Last week, we heard of the death of DACA. Deferred Action for Childhood Arrivals was a bellwether program when it was enacted in 2012 by Executive Order. At that time, we hoped that it would do two things: 1. It would give undocumented young adults breathing room to pursue education and careers while Congress dithered, and 2. it would be a humanizing eye-opening experience for all those Americans who only had cardboard cut-out image of undocumented immigrants.

DACA largely succeeded on both counts. 800,000 students and young professionals were able to continue down very successful paths. They started medical school, became paralegals, finished high school, opened small businesses. They spoke out about their experiences, and in doing so gave the undocumented faces and names. There was a reason that this group, the Dreamers, was chosen as a test case: they’re going places. At least, they were, until last week.

In order to apply for initial or renewal of DACA, applicants must pay a $495 fee, every two years (you can do the math at home, the program has existed since 2012). They must then go through a series of background checks, and be found to have a clear criminal record (no felonies, only 2 minor misdemeanors- loitering? Truancy? Driving without a license? can disqualify an applicant). They must prove that they’ve been physically present for the required amount of time, and that they are either currently enrolled in or have graduated from high school, university, or an accredited degree program. For this effort, they were granted protection from deportation and the right to work legally in the United States for two year stints.

Immigration law is a convoluted place as it is almost entirely reactive. There is very little proactive immigration law enacted, so the Immigration and Nationality Act is more footnotes and court decisions than actual legislation. However, DACA seemed to be a simple fix for a complex issue. Between 2009 and 2011, the DREAM Act came before Congress in various forms. Passage of the bill would have provided a path to citizenship for those who met the same criteria as DACA. Soon after the Senate failed to pass the DREAM Act in 2011, then-President Obama created DACA as a band-aid fix for a group that had not broken any laws (as we don’t hold children accountable for their parents’ actions) and had done everything they could with the resources available to them to succeed.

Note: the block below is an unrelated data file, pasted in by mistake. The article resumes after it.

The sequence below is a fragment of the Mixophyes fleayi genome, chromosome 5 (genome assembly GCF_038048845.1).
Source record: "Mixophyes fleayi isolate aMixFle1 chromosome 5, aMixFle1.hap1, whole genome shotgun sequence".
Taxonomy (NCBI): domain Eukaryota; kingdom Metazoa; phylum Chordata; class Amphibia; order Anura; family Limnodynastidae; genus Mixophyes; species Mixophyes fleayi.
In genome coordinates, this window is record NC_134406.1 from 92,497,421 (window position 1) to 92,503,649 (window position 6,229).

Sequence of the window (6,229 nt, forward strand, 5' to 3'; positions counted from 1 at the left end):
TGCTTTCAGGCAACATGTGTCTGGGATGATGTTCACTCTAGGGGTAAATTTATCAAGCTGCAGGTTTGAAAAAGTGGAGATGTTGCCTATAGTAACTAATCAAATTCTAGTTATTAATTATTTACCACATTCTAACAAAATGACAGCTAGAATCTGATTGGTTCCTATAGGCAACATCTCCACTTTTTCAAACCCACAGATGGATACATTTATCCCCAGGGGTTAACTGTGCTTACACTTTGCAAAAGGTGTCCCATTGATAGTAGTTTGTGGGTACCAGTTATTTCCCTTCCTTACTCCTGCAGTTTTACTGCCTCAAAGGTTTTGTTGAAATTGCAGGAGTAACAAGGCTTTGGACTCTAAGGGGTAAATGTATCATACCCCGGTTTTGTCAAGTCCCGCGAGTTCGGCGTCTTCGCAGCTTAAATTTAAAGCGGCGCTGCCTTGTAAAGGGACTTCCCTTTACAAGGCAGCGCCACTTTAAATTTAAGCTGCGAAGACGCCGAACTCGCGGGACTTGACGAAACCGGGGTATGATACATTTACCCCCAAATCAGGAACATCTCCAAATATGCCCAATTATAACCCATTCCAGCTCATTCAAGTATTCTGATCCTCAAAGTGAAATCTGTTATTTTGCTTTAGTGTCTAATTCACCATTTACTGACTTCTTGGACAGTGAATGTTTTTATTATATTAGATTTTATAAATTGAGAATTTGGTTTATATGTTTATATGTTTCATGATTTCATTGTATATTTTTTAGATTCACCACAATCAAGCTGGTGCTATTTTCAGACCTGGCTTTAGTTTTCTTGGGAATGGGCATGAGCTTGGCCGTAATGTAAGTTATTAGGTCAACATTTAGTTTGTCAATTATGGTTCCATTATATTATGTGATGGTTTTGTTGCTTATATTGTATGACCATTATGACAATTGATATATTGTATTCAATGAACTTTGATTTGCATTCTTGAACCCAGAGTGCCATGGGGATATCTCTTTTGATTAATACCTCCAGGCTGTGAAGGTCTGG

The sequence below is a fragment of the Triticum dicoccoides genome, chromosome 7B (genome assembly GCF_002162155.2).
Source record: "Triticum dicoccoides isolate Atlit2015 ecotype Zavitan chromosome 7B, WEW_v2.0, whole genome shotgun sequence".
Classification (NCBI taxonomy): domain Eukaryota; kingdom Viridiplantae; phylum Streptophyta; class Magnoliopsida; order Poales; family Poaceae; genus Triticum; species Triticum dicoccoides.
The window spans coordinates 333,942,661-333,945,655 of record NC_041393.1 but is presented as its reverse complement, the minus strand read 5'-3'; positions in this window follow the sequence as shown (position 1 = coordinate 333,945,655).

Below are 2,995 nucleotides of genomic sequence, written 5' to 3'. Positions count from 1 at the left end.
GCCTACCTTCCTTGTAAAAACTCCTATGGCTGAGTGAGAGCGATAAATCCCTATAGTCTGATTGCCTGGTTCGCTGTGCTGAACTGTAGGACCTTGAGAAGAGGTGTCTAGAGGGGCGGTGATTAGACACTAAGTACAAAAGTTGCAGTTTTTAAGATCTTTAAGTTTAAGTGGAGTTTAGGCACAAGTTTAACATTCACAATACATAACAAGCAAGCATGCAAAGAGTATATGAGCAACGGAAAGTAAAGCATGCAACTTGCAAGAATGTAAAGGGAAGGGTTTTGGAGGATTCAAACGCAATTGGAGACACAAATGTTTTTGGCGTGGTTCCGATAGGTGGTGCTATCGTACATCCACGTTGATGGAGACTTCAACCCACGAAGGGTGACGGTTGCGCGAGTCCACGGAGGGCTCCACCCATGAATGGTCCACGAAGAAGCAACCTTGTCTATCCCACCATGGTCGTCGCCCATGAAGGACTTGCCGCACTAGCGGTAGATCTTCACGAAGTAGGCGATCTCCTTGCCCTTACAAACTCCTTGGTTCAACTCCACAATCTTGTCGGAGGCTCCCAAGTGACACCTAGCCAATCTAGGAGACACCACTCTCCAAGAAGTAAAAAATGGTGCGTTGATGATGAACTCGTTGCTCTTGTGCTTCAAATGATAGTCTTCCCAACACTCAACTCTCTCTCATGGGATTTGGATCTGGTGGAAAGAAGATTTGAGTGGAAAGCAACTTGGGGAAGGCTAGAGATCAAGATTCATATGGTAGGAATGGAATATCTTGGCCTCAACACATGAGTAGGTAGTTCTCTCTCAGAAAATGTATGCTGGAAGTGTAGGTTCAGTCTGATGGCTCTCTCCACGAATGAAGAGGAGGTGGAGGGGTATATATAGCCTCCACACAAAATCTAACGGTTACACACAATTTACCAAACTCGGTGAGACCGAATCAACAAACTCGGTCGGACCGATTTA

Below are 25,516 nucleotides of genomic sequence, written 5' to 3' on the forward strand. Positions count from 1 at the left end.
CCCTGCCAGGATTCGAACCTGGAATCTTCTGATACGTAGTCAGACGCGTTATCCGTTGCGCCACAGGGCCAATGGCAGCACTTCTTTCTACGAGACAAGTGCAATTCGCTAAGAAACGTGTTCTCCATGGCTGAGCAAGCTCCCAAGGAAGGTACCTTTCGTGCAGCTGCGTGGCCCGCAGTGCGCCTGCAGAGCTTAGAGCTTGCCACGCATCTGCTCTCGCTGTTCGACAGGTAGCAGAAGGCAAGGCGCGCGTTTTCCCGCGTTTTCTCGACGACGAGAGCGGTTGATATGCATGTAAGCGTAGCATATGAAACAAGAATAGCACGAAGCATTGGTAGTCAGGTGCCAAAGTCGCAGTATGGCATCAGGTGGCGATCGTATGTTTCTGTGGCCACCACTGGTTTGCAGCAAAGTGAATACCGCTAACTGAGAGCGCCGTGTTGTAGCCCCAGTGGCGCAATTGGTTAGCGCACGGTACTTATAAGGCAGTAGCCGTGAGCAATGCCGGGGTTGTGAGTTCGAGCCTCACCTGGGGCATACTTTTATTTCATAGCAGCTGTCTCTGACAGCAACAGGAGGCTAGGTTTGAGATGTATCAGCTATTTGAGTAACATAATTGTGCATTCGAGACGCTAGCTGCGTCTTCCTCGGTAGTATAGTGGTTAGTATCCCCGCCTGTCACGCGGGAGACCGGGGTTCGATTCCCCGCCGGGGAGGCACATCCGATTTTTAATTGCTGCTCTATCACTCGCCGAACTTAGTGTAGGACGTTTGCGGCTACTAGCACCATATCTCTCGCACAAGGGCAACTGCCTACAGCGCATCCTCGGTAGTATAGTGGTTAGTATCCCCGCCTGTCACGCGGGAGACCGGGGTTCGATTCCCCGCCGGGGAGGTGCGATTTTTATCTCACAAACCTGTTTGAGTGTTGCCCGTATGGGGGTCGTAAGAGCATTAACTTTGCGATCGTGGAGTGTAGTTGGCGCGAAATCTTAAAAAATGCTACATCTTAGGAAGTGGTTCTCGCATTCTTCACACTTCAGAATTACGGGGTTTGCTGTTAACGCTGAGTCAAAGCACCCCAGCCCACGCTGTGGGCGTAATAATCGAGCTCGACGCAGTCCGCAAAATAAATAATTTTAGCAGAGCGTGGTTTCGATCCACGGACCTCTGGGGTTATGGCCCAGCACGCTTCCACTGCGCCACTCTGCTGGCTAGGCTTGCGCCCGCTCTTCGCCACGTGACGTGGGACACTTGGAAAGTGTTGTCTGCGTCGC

What has happened is not the President “forcing Congress’ hand.” What has happened here is that the President has manufactured an emergency for 800,000 of our neighbors. There is no compulsion for Congress to act as none of these young adults nor their parents are eligible voters. If they fail to pass immigration reform, members of Congress will suffer minimal consequences from voting constituencies, while hundreds of thousands of families will be destroyed.

Any DACA recipient whose status expires before March 5, 2018 can apply for renewal but must do so before October 5, 2017. Anyone whose status expires on March 6th is out of luck and, six months from today, out of status. This means no more university if they’re in a state that requires legal status in order to attend. This means no more work as they’ll no longer have employment authorization. And, as most DACA recipients are over 18, it means that the day that DACA runs out, they start accruing unlawful presence (accrue enough of that, and any trip outside the US will find you facing a three- or ten-year bar to legal re-entry).

Our system is broken in many ways, but this announcement shows the complete and total lack of compassion and common sense in what passes for immigration policy these days.